The photo to the left of a sculpture of St. Benedict at Malling Abbey encapsulates the understanding and compassion of St. Benedict that we find in the Rule. His instructions regarding food and drink are no exception to this flexibility for our humanness.
With wisdom and understanding Benedict instructs that there be two kinds of cooked food on the table so that “the person who may not be able to eat one kind of cooked food may partake of the other.” RB 39.2 He follows this by saying that if fruit or fresh vegetables are available a third dish may be added and that a pound of bread be given to each for the day. RB 39.3-4
The monastics of Benedict’s day were vegetarians unless they were sick and very weak in which case they could have meat. RB 36.9 Once their health improved, however, they would return to the vegetarian diet. (As a vegetarian I firmly believe that one can get plenty of protein in a diet without meat.)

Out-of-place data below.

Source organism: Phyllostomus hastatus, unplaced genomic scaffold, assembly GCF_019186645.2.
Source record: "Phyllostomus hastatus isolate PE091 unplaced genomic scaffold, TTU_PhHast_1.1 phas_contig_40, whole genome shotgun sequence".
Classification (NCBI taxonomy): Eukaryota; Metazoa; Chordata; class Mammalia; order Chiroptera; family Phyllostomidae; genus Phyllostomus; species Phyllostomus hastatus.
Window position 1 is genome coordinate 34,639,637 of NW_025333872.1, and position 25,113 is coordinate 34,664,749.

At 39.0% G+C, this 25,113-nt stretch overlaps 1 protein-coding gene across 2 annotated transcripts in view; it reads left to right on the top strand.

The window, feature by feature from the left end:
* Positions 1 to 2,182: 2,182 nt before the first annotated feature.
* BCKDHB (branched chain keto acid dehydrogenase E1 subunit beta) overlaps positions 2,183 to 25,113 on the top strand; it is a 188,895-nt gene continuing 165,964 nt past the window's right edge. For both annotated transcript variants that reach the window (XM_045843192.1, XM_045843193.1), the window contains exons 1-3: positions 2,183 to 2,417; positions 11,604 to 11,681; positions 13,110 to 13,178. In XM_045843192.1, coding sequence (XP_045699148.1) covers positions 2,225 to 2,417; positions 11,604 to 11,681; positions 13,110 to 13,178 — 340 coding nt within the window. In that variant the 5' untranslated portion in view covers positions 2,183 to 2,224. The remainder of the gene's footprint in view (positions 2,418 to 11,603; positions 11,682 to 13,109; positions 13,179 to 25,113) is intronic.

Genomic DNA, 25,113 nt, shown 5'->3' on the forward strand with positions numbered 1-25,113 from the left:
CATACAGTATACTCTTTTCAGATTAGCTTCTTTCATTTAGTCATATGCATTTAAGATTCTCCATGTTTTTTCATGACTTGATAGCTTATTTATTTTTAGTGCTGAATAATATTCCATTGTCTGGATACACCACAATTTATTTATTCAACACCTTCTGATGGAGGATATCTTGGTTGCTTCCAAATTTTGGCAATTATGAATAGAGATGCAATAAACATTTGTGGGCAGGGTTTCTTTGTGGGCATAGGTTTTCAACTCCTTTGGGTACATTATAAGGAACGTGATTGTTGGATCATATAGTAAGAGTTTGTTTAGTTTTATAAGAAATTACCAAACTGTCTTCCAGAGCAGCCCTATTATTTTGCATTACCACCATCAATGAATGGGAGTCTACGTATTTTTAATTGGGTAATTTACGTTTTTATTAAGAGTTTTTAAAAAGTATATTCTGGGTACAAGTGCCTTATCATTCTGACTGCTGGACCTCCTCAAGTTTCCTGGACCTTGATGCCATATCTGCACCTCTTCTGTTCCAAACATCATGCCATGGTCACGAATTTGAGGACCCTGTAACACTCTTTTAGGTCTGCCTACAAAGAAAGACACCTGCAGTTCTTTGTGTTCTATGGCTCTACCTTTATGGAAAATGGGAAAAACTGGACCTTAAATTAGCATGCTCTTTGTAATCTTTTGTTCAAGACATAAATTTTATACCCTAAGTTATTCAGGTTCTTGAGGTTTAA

Benedict also instructs that when work is more difficult additional food may be granted, understanding that the body needs sufficient fuel for the work. RB 39.6 He follows this with a caution against overindulgence, citing it as promoting indigestion and, more importantly, as being inconsistent with the life of a Christian.
“Our Lord says: Take care that your hearts are not weighed down with overindulgence (Luke 21:34 and RB 39. 9)
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